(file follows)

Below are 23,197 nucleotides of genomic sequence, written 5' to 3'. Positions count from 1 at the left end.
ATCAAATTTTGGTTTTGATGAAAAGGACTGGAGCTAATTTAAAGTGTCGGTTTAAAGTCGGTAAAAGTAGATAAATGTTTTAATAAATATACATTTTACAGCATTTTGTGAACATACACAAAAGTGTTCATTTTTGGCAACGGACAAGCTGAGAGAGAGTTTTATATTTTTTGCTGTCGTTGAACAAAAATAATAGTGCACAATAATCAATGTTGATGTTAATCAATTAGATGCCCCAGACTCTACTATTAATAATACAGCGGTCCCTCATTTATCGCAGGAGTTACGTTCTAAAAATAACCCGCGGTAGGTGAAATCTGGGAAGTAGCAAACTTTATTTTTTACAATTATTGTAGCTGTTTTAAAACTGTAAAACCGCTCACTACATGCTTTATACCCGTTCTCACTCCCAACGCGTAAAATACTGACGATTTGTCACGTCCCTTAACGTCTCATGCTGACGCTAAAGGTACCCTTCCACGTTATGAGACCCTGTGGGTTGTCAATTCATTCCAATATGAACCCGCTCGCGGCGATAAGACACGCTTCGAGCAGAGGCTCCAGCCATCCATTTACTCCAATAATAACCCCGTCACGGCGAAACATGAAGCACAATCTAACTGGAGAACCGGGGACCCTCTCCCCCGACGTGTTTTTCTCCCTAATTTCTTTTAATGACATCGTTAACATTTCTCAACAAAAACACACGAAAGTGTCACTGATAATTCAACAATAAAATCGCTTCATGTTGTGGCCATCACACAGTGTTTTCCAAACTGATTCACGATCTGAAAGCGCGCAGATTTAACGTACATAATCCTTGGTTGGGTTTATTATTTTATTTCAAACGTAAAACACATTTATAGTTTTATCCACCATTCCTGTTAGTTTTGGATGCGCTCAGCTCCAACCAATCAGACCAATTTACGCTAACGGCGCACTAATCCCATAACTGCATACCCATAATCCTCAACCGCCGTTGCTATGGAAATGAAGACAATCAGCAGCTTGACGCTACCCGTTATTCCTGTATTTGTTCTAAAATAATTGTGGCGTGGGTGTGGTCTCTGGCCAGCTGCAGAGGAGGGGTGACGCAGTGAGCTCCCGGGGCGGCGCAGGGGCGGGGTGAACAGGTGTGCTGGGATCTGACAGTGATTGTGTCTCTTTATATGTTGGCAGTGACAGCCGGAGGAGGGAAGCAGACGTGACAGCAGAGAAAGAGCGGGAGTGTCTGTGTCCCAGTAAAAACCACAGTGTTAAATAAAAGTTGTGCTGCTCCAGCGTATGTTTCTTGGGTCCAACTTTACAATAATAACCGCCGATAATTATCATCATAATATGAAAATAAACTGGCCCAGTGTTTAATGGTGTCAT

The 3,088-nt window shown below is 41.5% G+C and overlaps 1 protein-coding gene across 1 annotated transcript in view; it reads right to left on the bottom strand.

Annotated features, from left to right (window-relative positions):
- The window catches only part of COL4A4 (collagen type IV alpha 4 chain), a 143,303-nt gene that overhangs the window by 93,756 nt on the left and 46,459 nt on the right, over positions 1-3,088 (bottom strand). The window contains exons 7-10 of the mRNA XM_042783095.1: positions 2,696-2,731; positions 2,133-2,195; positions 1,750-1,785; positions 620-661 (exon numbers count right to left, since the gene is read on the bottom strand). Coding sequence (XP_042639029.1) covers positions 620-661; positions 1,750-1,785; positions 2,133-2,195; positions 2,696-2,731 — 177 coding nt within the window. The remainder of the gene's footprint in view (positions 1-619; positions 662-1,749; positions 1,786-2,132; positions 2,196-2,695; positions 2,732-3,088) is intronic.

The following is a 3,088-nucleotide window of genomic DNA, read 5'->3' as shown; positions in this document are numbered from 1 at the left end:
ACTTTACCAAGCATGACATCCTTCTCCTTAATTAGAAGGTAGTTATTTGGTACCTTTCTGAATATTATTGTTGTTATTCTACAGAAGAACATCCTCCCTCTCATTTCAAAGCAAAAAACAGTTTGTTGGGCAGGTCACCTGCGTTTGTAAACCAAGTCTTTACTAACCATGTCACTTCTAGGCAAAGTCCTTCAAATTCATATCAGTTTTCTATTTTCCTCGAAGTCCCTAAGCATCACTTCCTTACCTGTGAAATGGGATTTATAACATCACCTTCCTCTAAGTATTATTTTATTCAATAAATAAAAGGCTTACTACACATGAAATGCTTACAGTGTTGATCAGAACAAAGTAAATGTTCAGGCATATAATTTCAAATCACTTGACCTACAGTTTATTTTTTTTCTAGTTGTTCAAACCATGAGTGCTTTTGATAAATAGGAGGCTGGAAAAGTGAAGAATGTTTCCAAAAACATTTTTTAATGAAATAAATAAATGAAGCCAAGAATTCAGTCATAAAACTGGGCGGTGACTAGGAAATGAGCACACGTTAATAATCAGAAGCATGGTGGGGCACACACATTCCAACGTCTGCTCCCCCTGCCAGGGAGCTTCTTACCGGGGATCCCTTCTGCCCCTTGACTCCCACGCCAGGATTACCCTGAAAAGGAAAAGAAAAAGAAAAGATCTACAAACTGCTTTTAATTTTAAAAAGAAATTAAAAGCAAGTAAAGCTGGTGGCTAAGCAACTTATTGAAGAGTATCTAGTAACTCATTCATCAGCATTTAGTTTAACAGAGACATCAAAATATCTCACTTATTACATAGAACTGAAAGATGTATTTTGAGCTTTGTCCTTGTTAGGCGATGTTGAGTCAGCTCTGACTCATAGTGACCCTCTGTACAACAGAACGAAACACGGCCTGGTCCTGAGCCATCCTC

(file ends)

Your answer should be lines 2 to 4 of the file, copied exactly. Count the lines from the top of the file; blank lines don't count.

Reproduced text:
ATCAAATTTTGGTTTTGATGAAAAGGACTGGAGCTAATTTAAAGTGTCGGTTTAAAGTCGGTAAAAGTAGATAAATGTTTTAATAAATATACATTTTACAGCATTTTGTGAACATACACAAAAGTGTTCATTTTTGGCAACGGACAAGCTGAGAGAGAGTTTTATATTTTTTGCTGTCGTTGAACAAAAATAATAGTGCACAATAATCAATGTTGATGTTAATCAATTAGATGCCCCAGACTCTACTATTAATAATACAGCGGTCCCTCATTTATCGCAGGAGTTACGTTCTAAAAATAACCCGCGGTAGGTGAAATCTGGGAAGTAGCAAACTTTATTTTTTACAATTATTGTAGCTGTTTTAAAACTGTAAAACCGCTCACTACATGCTTTATACCCGTTCTCACTCCCAACGCGTAAAATACTGACGATTTGTCACGTCCCTTAACGTCTCATGCTGACGCTAAAGGTACCCTTCCACGTTATGAGACCCTGTGGGTTGTCAATTCATTCCAATATGAACCCGCTCGCGGCGATAAGACACGCTTCGAGCAGAGGCTCCAGCCATCCATTTACTCCAATAATAACCCCGTCACGGCGAAACATGAAGCACAATCTAACTGGAGAACCGGGGACCCTCTCCCCCGACGTGTTTTTCTCCCTAATTTCTTTTAATGACATCGTTAACATTTCTCAACAAAAACACACGAAAGTGTCACTGATAATTCAACAATAAAATCGCTTCATGTTGTGGCCATCACACAGTGTTTTCCAAACTGATTCACGATCTGAAAGCGCGCAGATTTAACGTACATAATCCTTGGTTGGGTTTATTATTTTATTTCAAACGTAAAACACATTTATAGTTTTATCCACCATTCCTGTTAGTTTTGGATGCGCTCAGCTCCAACCAATCAGACCAATTTACGCTAACGGCGCACTAATCCCATAACTGCATACCCATAATCCTCAACCGCCGTTGCTATGGAAATGAAGACAATCAGCAGCTTGACGCTACCCGTTATTCCTGTATTTGTTCTAAAATAATTGTGGCGTGGGTGTGGTCTCTGGCCAGCTGCAGAGGAGGGGTGACGCAGTGAGCTCCCGGGGCGGCGCAGGGGCGGGGTGAACAGGTGTGCTGGGATCTGACAGTGATTGTGTCTCTTTATATGTTGGCAGTGACAGCCGGAGGAGGGAAGCAGACGTGACAGCAGAGAAAGAGCGGGAGTGTCTGTGTCCCAGTAAAAACCACAGTGTTAAATAAAAGTTGTGCTGCTCCAGCGTATGTTTCTTGGGTCCAACTTTACAATAATAACCGCCGATAATTATCATCATAATATGAAAATAAACTGGCCCAGTGTTTAATGGTGTCAT

The 3,088-nt window shown below is 41.5% G+C and overlaps 1 protein-coding gene across 1 annotated transcript in view; it reads right to left on the bottom strand.

Annotated features, from left to right (window-relative positions):